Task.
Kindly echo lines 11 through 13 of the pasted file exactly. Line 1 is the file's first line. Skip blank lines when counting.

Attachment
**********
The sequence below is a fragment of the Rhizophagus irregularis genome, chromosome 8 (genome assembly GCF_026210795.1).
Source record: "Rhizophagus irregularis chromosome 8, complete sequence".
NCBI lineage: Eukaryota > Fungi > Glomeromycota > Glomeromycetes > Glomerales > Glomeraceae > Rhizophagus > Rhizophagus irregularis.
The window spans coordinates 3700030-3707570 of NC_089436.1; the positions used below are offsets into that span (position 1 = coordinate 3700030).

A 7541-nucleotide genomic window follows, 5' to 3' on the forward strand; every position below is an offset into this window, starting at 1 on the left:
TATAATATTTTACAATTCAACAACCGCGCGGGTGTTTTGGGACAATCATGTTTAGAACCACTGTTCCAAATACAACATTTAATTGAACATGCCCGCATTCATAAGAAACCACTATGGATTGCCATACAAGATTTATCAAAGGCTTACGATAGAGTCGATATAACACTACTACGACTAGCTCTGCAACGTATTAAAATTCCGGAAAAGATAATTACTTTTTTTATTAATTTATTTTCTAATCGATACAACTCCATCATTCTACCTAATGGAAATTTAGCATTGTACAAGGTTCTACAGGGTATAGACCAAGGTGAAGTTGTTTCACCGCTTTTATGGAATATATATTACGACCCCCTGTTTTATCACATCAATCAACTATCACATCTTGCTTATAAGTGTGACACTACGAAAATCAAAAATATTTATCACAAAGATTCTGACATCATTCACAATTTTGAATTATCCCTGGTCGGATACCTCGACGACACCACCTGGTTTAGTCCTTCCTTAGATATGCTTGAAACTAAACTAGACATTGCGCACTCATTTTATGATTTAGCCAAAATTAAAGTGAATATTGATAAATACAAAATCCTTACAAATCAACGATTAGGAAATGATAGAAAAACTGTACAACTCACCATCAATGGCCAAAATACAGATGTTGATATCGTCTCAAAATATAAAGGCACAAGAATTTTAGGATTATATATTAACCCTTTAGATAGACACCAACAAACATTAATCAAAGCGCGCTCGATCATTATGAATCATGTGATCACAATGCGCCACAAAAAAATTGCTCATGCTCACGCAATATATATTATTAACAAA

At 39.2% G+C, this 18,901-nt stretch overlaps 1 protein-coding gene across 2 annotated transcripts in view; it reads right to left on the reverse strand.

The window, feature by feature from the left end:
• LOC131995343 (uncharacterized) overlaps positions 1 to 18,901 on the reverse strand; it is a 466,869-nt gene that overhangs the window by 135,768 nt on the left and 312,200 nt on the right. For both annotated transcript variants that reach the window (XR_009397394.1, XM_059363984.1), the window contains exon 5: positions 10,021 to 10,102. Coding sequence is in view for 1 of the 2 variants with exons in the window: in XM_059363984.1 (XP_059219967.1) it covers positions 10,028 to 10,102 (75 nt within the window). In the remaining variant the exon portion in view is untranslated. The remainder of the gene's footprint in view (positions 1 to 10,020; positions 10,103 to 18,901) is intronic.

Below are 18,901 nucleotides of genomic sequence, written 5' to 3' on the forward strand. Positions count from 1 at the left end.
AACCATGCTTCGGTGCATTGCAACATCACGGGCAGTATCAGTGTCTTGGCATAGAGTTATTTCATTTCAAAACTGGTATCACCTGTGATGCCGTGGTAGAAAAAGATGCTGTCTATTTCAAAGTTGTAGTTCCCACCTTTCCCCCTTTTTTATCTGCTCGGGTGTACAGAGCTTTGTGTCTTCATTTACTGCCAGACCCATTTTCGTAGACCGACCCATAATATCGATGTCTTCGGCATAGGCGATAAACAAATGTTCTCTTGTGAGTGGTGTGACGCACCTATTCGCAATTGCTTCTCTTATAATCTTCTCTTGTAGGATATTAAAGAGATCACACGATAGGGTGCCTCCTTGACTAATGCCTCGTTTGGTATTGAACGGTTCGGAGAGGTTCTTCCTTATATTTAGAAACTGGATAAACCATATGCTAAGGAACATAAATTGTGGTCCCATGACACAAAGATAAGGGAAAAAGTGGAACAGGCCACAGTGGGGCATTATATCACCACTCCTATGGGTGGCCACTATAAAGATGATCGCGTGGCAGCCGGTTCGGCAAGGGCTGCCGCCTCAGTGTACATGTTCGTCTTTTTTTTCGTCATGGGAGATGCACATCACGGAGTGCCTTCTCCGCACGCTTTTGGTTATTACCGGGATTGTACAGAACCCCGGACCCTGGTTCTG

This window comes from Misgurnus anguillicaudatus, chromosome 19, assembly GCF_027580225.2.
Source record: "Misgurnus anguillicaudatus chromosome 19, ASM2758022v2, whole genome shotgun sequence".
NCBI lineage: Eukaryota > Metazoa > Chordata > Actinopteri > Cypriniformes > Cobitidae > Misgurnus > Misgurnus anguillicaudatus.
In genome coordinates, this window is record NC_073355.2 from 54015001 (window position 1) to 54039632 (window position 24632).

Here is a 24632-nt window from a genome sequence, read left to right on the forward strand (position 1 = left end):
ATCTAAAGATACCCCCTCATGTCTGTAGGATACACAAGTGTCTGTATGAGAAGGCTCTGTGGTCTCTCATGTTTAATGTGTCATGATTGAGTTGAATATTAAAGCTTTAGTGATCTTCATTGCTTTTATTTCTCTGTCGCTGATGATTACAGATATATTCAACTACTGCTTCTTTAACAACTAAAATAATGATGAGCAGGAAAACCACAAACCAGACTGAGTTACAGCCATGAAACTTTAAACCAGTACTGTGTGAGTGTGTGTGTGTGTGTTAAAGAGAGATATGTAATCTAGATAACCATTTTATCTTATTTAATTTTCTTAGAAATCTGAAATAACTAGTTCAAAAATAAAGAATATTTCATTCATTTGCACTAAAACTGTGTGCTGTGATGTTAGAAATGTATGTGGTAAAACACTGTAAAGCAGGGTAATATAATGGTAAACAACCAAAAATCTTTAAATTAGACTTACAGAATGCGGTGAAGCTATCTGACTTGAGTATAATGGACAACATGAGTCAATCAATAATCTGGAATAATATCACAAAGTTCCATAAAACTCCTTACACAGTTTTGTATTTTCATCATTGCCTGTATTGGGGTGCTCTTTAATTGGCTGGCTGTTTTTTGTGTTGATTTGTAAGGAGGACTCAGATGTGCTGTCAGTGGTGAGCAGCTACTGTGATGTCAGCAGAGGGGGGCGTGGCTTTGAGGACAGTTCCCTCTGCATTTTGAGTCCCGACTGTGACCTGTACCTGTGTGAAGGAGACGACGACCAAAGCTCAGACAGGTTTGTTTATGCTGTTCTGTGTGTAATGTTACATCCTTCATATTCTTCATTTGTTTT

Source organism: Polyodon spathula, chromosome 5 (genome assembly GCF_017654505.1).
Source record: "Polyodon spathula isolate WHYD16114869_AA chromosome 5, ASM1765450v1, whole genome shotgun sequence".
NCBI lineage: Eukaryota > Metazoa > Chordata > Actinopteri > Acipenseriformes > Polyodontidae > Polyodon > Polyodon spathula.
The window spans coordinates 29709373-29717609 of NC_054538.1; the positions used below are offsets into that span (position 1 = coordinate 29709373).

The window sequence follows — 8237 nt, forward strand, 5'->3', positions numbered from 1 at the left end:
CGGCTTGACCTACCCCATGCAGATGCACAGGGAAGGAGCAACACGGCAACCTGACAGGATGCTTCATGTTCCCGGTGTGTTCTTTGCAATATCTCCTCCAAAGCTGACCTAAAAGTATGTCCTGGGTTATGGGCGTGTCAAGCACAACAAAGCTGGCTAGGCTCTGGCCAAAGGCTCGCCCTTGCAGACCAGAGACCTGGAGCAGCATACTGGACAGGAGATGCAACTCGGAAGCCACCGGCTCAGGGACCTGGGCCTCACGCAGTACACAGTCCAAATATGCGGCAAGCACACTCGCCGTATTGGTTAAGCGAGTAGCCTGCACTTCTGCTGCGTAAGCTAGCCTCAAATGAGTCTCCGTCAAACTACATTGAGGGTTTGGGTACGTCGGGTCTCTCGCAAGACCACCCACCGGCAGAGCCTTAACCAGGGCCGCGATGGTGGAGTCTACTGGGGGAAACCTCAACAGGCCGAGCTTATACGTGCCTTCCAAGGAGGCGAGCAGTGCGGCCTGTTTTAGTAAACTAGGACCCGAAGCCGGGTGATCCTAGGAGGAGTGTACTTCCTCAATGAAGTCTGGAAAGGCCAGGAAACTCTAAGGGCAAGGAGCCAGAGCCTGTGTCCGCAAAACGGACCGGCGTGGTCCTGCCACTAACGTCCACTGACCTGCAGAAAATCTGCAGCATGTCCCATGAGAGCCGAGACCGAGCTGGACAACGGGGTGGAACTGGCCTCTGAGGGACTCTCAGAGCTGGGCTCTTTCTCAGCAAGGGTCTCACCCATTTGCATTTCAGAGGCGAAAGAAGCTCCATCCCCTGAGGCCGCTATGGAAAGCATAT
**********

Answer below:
AACCATGCTTCGGTGCATTGCAACATCACGGGCAGTATCAGTGTCTTGGCATAGAGTTATTTCATTTCAAAACTGGTATCACCTGTGATGCCGTGGTAGAAAAAGATGCTGTCTATTTCAAAGTTGTAGTTCCCACCTTTCCCCCTTTTTTATCTGCTCGGGTGTACAGAGCTTTGTGTCTTCATTTACTGCCAGACCCATTTTCGTAGACCGACCCATAATATCGATGTCTTCGGCATAGGCGATAAACAAATGTTCTCTTGTGAGTGGTGTGACGCACCTATTCGCAATTGCTTCTCTTATAATCTTCTCTTGTAGGATATTAAAGAGATCACACGATAGGGTGCCTCCTTGACTAATGCCTCGTTTGGTATTGAACGGTTCGGAGAGGTTCTTCCTTATATTTAGAAACTGGATAAACCATATGCTAAGGAACATAAATTGTGGTCCCATGACACAAAGATAAGGGAAAAAGTGGAACAGGCCACAGTGGGGCATTATATCACCACTCCTATGGGTGGCCACTATAAAGATGATCGCGTGGCAGCCGGTTCGGCAAGGGCTGCCGCCTCAGTGTACATGTTCGTCTTTTTTTTCGTCATGGGAGATGCACATCACGGAGTGCCTTCTCCGCACGCTTTTGGTTATTACCGGGATTGTACAGAACCCCGGACCCTGGTTCTG

This window comes from Misgurnus anguillicaudatus, chromosome 19, assembly GCF_027580225.2.
Source record: "Misgurnus anguillicaudatus chromosome 19, ASM2758022v2, whole genome shotgun sequence".